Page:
Lawsuit Aims to Stop Marlon Brando Estate From Suing Madonna Over 'Vogue' (Exclusive)
On her 2012 concert tour, the pop queen showed the world many dead Hollywood celebrities. Now, Brando Enterprises says it should be paid at least $300,000.
More than 20 years after Madonna came out with the international chart-topping song, "Vogue," the Material Girl could be facing legal action from Marlon Brando's estate.
The song famously goes through a long list of famous Hollywood icons:
"Greta Garbo, and Monroe / Deitrich and DiMaggio / Marlon Brando, Jimmy Dean / On the cover of a magazine."
It turns out that when Madonna tours, and likenesses of many deceased celebrities are used in "set dressing," the estates get paid. For example, when Madonna performed "Vogue" at the Super Bowl last February, she paid $3,750 each to the estates of James Dean, Jean Harlow, Ginger Rogers, Bette Davis, Lana Turner, Greta Garbo, Marlene Dietrich, Gene Kelly, Grace Kelly and Joe DiMaggio.
CMG Worldwide, an Indiana-based firm that manages the intellectual property rights of many dead stars, represents many of these estates. One it doesn't is Brando's.
When Madonna wanted to go on tour after the Super Bowl in support of her latest album, and wanted to reprise "Vogue" and all its famous celebrities, the touring company Bhakti Touring, Inc. went to CMG and asked for help in gaining clearance for use of the dead stars' publicity rights, including Brando's.
CMG agreed and began negotiations with Brando Enterprises and its agent at Brand Sense Partners (BSP). Now, a lawsuit has erupted, and CMG is asking for a declaratory judgment that among other things, would prevent the Marlon Brando estate from suing Madonna, and would prevent all of those dead stars from taking action against CMG.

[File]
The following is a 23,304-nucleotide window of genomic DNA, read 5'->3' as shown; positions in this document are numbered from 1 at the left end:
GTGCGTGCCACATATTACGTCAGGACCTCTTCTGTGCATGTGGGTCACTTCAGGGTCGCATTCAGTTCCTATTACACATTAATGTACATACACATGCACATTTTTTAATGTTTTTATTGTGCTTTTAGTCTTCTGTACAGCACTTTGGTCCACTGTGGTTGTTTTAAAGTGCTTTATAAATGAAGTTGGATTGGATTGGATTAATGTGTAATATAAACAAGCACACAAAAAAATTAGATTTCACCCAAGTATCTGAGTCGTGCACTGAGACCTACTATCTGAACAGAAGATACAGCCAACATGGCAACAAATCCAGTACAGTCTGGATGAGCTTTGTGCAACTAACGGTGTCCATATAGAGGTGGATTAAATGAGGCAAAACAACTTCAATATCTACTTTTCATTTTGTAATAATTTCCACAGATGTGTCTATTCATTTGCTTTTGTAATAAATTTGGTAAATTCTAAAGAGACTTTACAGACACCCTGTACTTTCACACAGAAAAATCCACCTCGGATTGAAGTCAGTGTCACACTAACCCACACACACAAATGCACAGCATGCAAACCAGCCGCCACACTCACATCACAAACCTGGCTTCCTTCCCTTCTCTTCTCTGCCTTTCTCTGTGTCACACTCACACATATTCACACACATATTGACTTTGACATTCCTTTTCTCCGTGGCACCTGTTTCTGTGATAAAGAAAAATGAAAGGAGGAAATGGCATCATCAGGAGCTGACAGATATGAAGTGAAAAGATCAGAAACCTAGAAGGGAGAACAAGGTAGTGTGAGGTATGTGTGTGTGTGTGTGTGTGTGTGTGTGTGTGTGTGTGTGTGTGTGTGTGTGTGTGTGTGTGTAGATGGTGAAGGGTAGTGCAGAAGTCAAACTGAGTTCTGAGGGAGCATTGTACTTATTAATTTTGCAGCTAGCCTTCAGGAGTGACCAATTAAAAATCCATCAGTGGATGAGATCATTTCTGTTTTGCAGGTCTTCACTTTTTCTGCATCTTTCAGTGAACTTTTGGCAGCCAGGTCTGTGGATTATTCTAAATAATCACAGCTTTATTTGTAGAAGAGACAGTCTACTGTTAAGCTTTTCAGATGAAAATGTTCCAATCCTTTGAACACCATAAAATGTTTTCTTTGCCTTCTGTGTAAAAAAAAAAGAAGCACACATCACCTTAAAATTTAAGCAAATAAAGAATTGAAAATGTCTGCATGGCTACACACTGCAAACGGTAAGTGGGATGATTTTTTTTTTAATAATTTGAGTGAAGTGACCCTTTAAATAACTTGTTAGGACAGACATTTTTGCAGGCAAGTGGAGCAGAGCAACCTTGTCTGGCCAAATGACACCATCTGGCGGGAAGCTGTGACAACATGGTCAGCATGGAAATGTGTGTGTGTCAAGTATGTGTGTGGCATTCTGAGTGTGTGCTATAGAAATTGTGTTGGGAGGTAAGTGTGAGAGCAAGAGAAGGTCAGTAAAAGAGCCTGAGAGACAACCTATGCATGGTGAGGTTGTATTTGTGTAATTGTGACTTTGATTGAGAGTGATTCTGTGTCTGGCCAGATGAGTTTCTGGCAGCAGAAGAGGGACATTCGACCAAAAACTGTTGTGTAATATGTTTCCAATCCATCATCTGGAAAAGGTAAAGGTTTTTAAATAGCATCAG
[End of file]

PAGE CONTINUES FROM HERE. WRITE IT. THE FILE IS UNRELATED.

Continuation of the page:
At Madonna's Super Bowl performance, CMG says it was able to work out an agreement with BSP so that the Brando estate, just like the others, would be paid $3,750.
Then, Madonna wanted to do it again. In May, Bhakti contacted CMG to inquire about using Brando's right of publicity for Madonna's 2012 world tour. Acting as the clearing agent, CMG wrote to BSP and proposed that $3,750 would once again be paid to Brando.
The deal, according to CMG, was the same as what the other dead stars got, and a draft of the written agreement also included a "most favored nation" clause that ensured that each star -- Brando, James Dean, Greta Garbo, etc. -- would get equal financial treatment.
Later that month, CMG was able to get Bhakti to increase the fee it would be paying to $5,000 for each dead celebrity. BSP purportedly responded to this development by saying, "Great news."
As a result of the progress, Bhakti moved forward with its plans to use the dead personalities for a Madonna world tour.
But in the last week of May, BSP allegedly decided to change the terms of the bargain. BSP was now demanding that Brando be paid $20,000.
Although CMG doesn't explicitly say it in its lawsuit, this was too much. Since each dead star had a "most favored nation" clause, that would mean a concert performance of Madonna's "Vogue" would have a dead-celebrity fee of about $200,000 instead of about $40,000.
In July, CMG quietly filed a lawsuit in Indiana state court, alleging that Brando Enterprises and BSP had reneged on a valid and enforceable contract. CMG also demands a declaration of promissory estoppel so that CMG won't face a breach of contract lawsuit from Bhakti, Madonna, and the estates of James Dean, Jean Harlow, Ginger Rogers and all the other dead celebrities. CMG also demands that Brando's estate and its agents be prevented from bringing any lawsuits against CMG, Bakhti, and Madonna for violations of Brando's intellectual property.
On Wednesday, Brando Enterprises had the lawsuit removed to federal court in Indianapolis citing "diversity jurisdiction," or what happens when citizens of different states are involved in a big dispute.
According to a filing that introduces the litigation to a federal judge, "Despite the fact that Plaintiff is asking the Court to award it the Brando IP Rights for a mere $5,000, the true value of those rights in this litigation exceeds three-hundred thousand dollars ($300,000)."
The defendants go onto say that the lawsuit will show that Madonna exploited Brando's IP during nearly 90 different concert performances.
E-mail: email@example.com; Twitter: @eriqgardner